It is the sum of HDL, LDL and VLDL, and it is desirable that it be below 190 mg/dL, since when it is high it also increases the risk of diseases such as heart attack, stroke, angina or pancreatitis, for example. However, it should be taken into account that if the good cholesterol (HDL) is too high, it can increase the total cholesterol value, so it is always important to compare the values ​​of the complete lipid profile.

6. Triglycerides

Also known as triglycerides, these fat molecules are an important source of energy for the body and muscles, however, when they are elevated in the bloodstream, they can facilitate the accumulation of fat in the blood vessels and the development of cardiovascular diseases.

The desirable value of triglycerides in the lipid profile exam is less than 150 mg/dl, and the higher its value, the greater the chances of complications. In addition to cardiovascular disease, excessively high triglycerides can also cause pancreatitis.

See what to do to lower triglycerides.

When the lipid profile test is indicated

Usually, the lipidogram measurement is performed for adults every 5 years, however, if there is a greater risk for heart disease or if the cholesterol is altered in other tests, this interval should be shorter.

Although this test is not normally requested for children and adolescents, it can be performed on those with high chances of developing heart disease, such as those with genetic diseases of cholesterol, diabetes, high blood pressure or obesity, for example.

How to know if my cholesterol is good

To find out if your cholesterol is good, enter your lipid profile test results in the following calculator:

What to do when it's changed

When the lipid profile is altered, it is important to carry out the treatment, which is guided by the doctor and, preferably, with follow-up by a nutritionist. The main ways to handle these changes include:

  • Diet changes: you should avoid foods rich in fat, such as fried foods or fatty meats, and excess carbohydrates. However, it should never be forgotten that the diet must be balanced, and with the ideal amounts of nutrients for each person, so it is recommended to follow up with a nutritionist, so that you know how to better select foods and in the ideal amount;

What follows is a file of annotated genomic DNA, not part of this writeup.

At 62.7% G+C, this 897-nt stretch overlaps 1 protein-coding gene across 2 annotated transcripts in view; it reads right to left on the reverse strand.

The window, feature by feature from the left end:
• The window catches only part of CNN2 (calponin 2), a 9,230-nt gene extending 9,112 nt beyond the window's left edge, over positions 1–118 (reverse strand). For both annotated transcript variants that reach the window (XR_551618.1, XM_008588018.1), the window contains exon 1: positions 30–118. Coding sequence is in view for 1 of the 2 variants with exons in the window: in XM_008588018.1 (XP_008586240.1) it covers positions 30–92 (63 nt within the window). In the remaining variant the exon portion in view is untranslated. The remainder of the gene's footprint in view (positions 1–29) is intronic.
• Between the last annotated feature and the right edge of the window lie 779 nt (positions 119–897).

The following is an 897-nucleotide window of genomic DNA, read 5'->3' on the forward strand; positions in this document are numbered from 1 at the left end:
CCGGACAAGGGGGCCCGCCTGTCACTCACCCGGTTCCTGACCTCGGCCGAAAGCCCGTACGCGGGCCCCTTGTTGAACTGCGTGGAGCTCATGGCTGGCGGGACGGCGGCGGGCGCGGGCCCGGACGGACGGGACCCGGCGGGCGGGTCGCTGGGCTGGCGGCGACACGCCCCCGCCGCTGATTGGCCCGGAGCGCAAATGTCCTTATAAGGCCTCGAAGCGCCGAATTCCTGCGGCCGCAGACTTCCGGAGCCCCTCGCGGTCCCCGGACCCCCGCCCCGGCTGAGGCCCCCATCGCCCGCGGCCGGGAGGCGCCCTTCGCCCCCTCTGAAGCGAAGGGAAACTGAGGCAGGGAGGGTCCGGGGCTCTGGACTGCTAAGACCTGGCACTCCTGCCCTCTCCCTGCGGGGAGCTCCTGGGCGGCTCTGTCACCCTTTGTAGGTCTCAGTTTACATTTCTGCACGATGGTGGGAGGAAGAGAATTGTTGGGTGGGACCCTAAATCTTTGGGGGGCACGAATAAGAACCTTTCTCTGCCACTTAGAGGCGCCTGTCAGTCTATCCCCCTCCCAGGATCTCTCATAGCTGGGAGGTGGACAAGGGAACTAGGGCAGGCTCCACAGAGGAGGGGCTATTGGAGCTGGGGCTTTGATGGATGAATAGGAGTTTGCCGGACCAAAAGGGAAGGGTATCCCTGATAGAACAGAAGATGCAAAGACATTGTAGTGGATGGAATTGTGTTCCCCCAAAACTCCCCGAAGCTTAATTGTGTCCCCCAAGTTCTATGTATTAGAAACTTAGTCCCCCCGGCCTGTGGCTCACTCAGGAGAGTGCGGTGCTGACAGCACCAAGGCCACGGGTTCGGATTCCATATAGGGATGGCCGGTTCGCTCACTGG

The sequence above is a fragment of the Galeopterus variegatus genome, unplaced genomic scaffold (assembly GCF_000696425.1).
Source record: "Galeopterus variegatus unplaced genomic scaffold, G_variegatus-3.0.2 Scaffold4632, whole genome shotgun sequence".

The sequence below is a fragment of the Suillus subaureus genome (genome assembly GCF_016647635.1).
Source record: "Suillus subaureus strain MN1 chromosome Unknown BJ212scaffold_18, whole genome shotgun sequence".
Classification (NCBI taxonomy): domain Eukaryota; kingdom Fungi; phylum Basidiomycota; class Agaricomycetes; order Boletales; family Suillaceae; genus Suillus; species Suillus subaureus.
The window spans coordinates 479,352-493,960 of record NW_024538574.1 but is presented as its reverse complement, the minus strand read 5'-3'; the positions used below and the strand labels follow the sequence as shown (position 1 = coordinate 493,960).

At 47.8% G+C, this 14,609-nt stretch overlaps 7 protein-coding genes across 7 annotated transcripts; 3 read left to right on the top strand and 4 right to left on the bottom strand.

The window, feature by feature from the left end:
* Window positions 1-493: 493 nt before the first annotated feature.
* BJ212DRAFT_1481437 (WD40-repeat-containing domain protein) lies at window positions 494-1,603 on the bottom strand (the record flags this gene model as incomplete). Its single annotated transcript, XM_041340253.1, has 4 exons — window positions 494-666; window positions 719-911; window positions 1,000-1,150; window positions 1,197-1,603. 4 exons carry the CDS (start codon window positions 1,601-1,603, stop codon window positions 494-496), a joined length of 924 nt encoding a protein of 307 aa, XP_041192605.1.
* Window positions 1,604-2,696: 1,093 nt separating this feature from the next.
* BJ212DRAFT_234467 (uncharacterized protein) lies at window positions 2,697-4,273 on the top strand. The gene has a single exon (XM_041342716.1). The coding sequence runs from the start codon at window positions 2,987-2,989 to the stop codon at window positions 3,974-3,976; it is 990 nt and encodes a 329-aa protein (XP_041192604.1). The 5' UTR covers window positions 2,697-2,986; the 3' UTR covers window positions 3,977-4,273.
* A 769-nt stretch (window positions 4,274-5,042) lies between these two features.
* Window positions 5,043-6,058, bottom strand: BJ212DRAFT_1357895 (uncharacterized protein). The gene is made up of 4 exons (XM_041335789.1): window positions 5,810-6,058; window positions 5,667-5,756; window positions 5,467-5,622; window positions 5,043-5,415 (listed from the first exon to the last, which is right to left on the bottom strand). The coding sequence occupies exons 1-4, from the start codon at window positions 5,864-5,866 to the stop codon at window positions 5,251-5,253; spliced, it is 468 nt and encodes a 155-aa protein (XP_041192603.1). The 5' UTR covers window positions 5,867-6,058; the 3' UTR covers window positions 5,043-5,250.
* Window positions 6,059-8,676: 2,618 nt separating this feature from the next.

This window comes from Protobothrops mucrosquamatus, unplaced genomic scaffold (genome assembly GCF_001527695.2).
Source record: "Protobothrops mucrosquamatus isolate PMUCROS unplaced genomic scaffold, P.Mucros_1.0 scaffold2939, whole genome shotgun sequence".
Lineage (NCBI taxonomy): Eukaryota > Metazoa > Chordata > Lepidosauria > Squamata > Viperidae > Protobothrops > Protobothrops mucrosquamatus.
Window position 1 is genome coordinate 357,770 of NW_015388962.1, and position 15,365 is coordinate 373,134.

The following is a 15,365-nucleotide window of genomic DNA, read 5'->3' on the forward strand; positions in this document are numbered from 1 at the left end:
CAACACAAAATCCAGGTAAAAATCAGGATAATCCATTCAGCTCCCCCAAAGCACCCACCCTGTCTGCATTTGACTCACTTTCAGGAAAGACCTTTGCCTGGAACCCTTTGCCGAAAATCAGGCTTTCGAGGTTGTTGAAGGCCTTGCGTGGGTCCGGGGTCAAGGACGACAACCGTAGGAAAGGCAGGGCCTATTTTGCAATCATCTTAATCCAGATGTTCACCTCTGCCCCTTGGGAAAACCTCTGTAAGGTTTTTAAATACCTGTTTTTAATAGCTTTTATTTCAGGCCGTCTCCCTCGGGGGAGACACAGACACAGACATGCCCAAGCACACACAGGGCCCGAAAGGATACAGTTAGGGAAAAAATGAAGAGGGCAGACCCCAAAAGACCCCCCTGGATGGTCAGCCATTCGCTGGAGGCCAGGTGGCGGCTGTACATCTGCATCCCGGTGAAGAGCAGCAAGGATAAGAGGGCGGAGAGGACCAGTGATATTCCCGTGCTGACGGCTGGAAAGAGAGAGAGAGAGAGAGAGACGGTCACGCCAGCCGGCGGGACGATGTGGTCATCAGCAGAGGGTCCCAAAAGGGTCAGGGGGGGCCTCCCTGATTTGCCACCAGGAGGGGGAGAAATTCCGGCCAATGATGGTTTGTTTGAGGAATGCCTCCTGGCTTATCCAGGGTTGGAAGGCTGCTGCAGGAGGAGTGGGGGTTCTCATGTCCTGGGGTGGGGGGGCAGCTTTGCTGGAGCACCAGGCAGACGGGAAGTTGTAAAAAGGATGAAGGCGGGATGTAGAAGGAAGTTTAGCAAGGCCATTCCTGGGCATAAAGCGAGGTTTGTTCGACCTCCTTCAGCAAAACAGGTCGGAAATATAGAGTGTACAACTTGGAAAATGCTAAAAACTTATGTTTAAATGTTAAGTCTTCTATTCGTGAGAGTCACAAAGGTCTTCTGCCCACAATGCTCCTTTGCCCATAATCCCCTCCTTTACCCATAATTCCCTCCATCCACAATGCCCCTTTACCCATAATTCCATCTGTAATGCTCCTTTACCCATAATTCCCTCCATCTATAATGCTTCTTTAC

• He althy lifestyle habits: to reduce bad cholesterol and increase good cholesterol, it is recommended to practice regular physical activities, at least 3 to 6 times a week, with a average of 150 minutes of exercise.It is also important to stop smoking, as this habit influences the drop in good cholesterol;
  • Use of medication: in many cases the doctor will recommend the use of medication to control cholesterol and triglyceride levels, and some of the main ones include statins to lower cholesterol, such as Simvastatin, Atorvastatin or Rosuvastatin, for example, or fibrates to lower triglycerides, such as Ciprofibrate or Bezafibrate, for example. Discover the options for drugs to lower cholesterol.

Furthermore, to decrease the chances of developing cardiovascular diseases, it is also important to control other risk factors, such as controlling blood glucose levels, blood pressure and losing weight, as all these factors contribute to the formation of atherosclerosis in blood vessels and the development of disease.